Investors in taxpayer-backed Lloyds Banking Group have protested over executive pay plans at the firm's annual general meeting.
More than 8.5% of votes were cast against approving the directors' remuneration report for the year to the end of December 2009.
The vote came amid criticism of the group's pay policies for top bosses and followed calls for shareholders to vote down its remuneration plans.
Chief executive Eric Daniels waived his bonus for 2009, but the bank's remuneration committee has been criticised for making the award after Lloyds slumped into the red last year by a mammoth £6.3bn. The decision has also been widely blamed for the unexpected announcement in March that the chair of the remuneration committee, Wolfgang Berndt, was to retire at yesterday's shareholder meeting.
Chairman Sir Win Bischoff told investors at the gathering in Edinburgh that the group had to "strike a balance" in making pay decisions for key executives.
He said: "The board, on the recommendation of the remuneration committee, believed that he (Eric Daniels) merited a bonus because of his significant personal contribution and the group's overall performance, albeit loss-making, in 2009."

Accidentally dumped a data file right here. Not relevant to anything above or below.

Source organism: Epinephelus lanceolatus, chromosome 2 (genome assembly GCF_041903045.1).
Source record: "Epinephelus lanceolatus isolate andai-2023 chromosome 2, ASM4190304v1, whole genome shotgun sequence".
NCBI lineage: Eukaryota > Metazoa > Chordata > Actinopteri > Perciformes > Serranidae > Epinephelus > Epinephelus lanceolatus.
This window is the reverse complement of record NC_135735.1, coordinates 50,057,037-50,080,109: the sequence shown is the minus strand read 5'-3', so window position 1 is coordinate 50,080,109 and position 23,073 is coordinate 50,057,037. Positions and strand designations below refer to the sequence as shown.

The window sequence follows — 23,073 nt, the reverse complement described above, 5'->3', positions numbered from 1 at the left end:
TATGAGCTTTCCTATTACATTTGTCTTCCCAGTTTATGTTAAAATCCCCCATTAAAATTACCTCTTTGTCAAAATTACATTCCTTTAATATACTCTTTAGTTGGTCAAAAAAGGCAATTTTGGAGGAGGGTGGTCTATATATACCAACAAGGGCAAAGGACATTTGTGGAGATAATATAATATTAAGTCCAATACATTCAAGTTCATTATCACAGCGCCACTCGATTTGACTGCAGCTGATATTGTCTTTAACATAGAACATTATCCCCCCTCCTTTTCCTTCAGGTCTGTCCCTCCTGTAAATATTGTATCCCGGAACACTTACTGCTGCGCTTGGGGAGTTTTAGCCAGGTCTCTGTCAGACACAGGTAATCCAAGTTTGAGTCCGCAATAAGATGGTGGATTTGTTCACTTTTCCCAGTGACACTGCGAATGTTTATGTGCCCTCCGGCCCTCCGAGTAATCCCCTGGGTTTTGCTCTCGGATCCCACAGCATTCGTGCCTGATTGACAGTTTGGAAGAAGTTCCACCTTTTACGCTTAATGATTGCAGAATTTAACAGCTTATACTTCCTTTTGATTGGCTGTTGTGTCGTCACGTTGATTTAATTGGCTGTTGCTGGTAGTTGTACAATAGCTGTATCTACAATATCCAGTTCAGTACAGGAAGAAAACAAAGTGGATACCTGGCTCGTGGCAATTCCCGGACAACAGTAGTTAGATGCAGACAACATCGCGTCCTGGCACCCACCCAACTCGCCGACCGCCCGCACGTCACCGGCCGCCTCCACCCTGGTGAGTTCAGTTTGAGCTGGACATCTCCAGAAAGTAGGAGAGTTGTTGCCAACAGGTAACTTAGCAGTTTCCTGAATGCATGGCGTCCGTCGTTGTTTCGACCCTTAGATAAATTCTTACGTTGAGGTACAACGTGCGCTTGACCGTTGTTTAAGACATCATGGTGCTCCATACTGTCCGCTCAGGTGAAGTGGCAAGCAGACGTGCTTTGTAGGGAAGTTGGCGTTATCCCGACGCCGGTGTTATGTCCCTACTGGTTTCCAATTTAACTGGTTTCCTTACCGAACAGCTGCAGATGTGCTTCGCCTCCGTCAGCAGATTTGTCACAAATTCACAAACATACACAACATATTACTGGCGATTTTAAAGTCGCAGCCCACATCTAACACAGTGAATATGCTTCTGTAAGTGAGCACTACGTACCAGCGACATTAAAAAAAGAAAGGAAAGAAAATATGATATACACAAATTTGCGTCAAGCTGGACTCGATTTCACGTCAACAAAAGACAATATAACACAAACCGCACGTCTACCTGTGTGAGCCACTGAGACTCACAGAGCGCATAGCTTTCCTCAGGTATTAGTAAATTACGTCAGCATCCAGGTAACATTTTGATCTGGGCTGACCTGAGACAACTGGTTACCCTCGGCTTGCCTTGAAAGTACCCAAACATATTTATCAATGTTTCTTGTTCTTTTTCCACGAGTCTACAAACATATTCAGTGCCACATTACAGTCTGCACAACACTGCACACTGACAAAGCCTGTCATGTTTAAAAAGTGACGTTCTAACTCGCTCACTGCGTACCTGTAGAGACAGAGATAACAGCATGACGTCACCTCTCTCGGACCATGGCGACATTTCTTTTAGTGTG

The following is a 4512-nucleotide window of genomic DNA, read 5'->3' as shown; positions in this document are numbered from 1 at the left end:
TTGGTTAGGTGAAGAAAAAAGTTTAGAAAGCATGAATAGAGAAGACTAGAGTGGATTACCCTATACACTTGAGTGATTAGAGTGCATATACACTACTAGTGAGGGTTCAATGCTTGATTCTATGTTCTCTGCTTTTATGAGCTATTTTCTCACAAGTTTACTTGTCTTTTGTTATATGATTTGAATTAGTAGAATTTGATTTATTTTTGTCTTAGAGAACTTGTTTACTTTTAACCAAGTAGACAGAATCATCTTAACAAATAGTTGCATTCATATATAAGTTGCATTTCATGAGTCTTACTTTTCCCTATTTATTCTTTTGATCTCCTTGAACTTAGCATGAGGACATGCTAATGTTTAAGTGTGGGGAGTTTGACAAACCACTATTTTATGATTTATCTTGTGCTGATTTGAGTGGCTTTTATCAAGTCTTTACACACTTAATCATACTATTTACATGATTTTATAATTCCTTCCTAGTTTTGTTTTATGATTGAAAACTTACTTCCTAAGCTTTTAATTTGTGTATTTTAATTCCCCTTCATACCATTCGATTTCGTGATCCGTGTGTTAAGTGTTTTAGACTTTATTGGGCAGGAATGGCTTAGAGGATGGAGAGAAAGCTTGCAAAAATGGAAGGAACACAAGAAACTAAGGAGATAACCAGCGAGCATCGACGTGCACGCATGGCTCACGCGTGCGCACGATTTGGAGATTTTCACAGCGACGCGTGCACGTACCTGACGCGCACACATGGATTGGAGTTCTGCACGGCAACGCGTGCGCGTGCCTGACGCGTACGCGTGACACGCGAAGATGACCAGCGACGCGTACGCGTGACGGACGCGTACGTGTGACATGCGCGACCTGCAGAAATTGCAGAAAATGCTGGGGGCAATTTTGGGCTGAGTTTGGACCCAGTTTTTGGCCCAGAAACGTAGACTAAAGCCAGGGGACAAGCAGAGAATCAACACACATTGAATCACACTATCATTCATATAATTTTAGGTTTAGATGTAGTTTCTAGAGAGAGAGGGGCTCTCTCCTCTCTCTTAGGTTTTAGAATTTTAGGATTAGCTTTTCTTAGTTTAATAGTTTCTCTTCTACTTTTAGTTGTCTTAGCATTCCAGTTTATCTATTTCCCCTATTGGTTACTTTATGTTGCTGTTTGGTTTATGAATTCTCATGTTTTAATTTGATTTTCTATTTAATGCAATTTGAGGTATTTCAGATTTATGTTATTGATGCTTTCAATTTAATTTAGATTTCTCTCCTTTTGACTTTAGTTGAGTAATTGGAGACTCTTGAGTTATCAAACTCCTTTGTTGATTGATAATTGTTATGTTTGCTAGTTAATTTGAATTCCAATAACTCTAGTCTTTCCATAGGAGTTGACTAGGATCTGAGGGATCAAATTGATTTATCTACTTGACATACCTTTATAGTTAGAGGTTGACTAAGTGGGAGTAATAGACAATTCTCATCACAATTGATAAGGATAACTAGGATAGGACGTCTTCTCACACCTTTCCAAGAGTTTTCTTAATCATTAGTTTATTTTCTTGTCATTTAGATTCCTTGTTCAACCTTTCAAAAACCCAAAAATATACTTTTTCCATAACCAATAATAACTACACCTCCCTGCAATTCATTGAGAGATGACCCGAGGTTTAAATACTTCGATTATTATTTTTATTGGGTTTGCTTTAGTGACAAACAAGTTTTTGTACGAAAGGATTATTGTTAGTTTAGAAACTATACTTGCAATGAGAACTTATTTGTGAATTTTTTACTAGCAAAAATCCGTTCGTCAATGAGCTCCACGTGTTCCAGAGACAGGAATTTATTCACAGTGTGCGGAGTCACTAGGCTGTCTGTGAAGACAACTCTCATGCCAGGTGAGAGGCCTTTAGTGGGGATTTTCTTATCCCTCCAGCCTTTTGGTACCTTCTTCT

In relation to wider incentive payments across the group, he said it was "right they receive appropriate financial recognition when stretching financial targets are met".
His address to shareholders came in the week after it was revealed that Lloyds, which is 41% owned by the state, is back in profit and expects to stay in the black for the rest of the year.
But there has been stiff opposition to the remuneration plans from shareholder group Pirc, which advised institutional investors to reject the Lloyds pay proposals it believes are potentially "excessive".
There has also been concern over performance measures in the long-term incentive awards and the inclusion of a share price target, especially given recent gains for Lloyds stock that have taken shares close to the trigger level at which rewards start to kick in. But UK Financial Investments (UKFI) - the body charged with managing Government-owned banking assets - confirmed its support for Lloyds.